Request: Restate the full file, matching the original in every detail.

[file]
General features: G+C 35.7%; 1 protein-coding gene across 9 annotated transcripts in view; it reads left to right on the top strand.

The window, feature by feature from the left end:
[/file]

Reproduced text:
General features: G+C 35.7%; 1 protein-coding gene across 9 annotated transcripts in view; it reads left to right on the top strand.

The window, feature by feature from the left end: